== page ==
A successful truth and reconciliation must also embrace equitable distribution of wealth and other resources, ensuring a more inclusive and equitable Canada. If the government is genuinely concerned about the indigenous people, it should strive to bridge the gaps in social, economic, and health outcomes existing between Indigenous and non-Indigenous people (Sterritt 1). The aftermath of persistent oppression, colonization, and marginalization resulted in many indigenous people losing their identities and culture, alongside intergenerational trauma and multigenerational woe that caused a multitude of social, economic, and political disadvantages among the indigenous people, including poverty (Marsh 2020), and lack of access to economic opportunities and employment. For so long, the indigenous people have suffered unequal distribution of resources, including quality health care and education, and abject poverty. A classic example is the case of the H1N1 flu outbreak when the flu hit Manitoba First Nations. Instead of sending adequate health resources to treat the people, Health Canada sent body bags. The Canadian government has never regarded people in such reserves as humans (Alphonso and Ha, 3). Besides, lack of respect and resources leads to critical education gaps among the Indigenous people as the education system has failed to recognize the diverse culture of the population. Educational attainment is a strong determinant of employment, health, and well-being (Tait, Henry, and Walker, 39). Hence, the lack of proper education for Indigenous people implies a continued disparity in health, well-being, and wealth between indigenous and non-indigenous people.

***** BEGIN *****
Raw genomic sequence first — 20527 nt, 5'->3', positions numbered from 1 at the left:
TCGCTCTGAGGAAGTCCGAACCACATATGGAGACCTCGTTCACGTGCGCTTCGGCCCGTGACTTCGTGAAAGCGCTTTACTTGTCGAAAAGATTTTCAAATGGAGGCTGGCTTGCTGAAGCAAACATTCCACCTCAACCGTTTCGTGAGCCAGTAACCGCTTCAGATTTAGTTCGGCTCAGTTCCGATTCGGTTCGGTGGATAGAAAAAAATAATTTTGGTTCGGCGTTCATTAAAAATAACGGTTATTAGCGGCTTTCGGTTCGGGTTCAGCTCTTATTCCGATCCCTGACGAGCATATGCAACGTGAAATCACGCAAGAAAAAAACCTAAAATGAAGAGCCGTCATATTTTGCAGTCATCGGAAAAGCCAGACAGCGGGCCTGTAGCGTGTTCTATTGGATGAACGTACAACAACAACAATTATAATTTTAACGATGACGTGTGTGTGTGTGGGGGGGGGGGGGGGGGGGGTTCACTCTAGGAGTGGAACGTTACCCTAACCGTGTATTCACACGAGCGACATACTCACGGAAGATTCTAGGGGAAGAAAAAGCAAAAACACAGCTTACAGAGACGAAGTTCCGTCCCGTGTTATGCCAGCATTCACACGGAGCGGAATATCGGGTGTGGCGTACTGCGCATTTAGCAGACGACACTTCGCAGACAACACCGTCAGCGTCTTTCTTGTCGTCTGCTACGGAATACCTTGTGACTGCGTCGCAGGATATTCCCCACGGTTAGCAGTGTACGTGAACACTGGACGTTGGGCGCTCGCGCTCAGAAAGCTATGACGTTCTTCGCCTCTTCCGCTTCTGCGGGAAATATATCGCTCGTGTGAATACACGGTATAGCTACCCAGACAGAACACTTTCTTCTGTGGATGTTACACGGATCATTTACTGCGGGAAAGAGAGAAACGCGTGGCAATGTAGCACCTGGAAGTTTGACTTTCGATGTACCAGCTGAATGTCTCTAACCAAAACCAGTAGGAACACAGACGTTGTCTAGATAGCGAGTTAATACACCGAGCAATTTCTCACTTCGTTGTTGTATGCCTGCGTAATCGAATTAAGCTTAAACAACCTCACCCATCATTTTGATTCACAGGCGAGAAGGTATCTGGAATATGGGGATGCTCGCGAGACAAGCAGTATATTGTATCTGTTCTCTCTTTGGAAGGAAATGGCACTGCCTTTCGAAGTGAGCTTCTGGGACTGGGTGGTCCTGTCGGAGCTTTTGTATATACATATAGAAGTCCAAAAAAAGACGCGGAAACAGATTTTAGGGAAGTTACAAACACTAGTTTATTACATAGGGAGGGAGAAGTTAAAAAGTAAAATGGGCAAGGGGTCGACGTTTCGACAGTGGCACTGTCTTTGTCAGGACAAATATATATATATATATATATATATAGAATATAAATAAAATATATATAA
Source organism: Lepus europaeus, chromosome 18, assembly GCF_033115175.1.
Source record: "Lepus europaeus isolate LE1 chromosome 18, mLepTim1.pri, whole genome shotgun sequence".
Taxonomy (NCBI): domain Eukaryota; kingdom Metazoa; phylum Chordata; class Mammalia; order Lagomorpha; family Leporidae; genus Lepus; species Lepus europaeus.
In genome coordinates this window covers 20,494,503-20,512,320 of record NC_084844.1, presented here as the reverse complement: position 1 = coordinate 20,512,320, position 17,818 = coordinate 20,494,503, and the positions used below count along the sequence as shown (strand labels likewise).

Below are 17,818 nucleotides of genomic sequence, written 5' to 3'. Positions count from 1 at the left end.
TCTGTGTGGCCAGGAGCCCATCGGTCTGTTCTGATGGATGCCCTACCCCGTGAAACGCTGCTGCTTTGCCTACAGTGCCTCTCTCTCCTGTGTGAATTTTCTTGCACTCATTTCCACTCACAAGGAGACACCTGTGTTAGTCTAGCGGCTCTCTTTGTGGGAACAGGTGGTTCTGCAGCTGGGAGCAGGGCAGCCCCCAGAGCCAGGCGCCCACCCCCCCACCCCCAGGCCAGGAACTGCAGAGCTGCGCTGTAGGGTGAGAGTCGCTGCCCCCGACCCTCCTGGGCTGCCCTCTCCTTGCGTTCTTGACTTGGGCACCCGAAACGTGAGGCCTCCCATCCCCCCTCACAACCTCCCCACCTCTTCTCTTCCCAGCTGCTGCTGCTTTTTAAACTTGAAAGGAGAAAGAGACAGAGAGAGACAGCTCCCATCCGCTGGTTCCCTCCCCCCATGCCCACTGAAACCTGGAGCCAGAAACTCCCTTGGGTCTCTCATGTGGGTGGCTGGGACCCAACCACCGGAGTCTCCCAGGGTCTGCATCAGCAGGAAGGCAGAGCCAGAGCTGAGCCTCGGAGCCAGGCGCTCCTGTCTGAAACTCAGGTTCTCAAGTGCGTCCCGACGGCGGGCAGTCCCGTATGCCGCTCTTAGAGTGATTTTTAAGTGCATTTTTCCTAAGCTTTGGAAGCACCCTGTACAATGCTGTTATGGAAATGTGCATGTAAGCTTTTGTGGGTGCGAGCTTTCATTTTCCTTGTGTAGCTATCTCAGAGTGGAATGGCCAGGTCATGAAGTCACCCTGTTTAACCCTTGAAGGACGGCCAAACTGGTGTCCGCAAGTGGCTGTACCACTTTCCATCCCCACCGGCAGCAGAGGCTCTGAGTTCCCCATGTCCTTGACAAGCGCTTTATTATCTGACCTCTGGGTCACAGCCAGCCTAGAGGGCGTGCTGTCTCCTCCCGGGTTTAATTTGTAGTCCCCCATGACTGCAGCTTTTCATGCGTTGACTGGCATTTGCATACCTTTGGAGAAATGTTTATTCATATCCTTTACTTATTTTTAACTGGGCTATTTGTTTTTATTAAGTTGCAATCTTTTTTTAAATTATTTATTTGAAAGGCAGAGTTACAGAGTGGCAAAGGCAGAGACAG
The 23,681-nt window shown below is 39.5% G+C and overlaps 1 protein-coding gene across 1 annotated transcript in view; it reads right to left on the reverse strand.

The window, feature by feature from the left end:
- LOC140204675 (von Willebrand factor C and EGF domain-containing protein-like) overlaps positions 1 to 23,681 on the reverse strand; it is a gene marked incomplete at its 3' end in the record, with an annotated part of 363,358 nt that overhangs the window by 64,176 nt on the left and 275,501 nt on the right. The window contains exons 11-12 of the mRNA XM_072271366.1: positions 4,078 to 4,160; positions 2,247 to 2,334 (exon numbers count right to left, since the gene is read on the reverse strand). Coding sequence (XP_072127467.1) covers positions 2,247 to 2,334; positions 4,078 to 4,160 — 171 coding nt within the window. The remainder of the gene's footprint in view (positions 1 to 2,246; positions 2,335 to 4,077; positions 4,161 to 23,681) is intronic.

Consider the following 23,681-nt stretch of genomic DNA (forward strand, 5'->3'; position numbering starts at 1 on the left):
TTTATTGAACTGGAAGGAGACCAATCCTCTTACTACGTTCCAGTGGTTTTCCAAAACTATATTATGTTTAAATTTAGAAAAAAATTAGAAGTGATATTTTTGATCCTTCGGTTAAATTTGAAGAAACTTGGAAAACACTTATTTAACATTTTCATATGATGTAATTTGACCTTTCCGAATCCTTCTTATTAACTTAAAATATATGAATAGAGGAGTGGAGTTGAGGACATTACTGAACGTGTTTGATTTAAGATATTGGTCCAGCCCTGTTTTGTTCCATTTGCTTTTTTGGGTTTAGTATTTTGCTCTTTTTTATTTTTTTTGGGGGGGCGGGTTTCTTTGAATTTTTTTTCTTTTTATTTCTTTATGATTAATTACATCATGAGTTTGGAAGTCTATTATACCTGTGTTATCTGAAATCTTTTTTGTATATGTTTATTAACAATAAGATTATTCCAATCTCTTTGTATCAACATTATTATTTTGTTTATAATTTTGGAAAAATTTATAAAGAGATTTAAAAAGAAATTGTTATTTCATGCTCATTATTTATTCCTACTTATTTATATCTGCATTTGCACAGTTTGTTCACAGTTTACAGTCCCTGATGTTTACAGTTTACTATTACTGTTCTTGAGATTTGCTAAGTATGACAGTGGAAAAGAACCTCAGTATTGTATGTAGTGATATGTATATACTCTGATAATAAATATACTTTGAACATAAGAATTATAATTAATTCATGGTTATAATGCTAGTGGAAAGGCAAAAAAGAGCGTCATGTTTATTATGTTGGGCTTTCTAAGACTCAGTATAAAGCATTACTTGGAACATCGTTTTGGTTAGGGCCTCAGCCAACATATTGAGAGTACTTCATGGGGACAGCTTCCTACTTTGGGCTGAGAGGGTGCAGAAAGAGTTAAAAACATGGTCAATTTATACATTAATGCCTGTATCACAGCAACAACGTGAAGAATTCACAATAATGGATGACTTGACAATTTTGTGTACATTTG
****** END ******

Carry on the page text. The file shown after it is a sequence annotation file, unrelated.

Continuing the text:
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Indigenous people in Canada worldwide are groups widely acknowledged to have been impacted by economic and political marginalization. Countries globally, including Canada, have adopted truth and reconciliation processes to address the atrocities against the Indigenous people. However, for the reconciliation to work, the country must be open to addressing the real issues, including building an inclusive education system, stopping injustices, and ensuring equitable distribution of resources. Reconciliation without addressing these fundamental issues is nothing but hypocrisy.
Miles, James. “Teaching History for Truth and Reconciliation: The Challenges and Opportunities of Narrativity, Temporality, and Identity.” McGill Journal of Education, vol. 53, no. 2, Apr. 2018, pp. 294-311. EBSCOhost. search.ebscohost.com/login.aspx?direct=true&site=eds-live&db=edb&AN=135613584. Accessed 11 March 2022.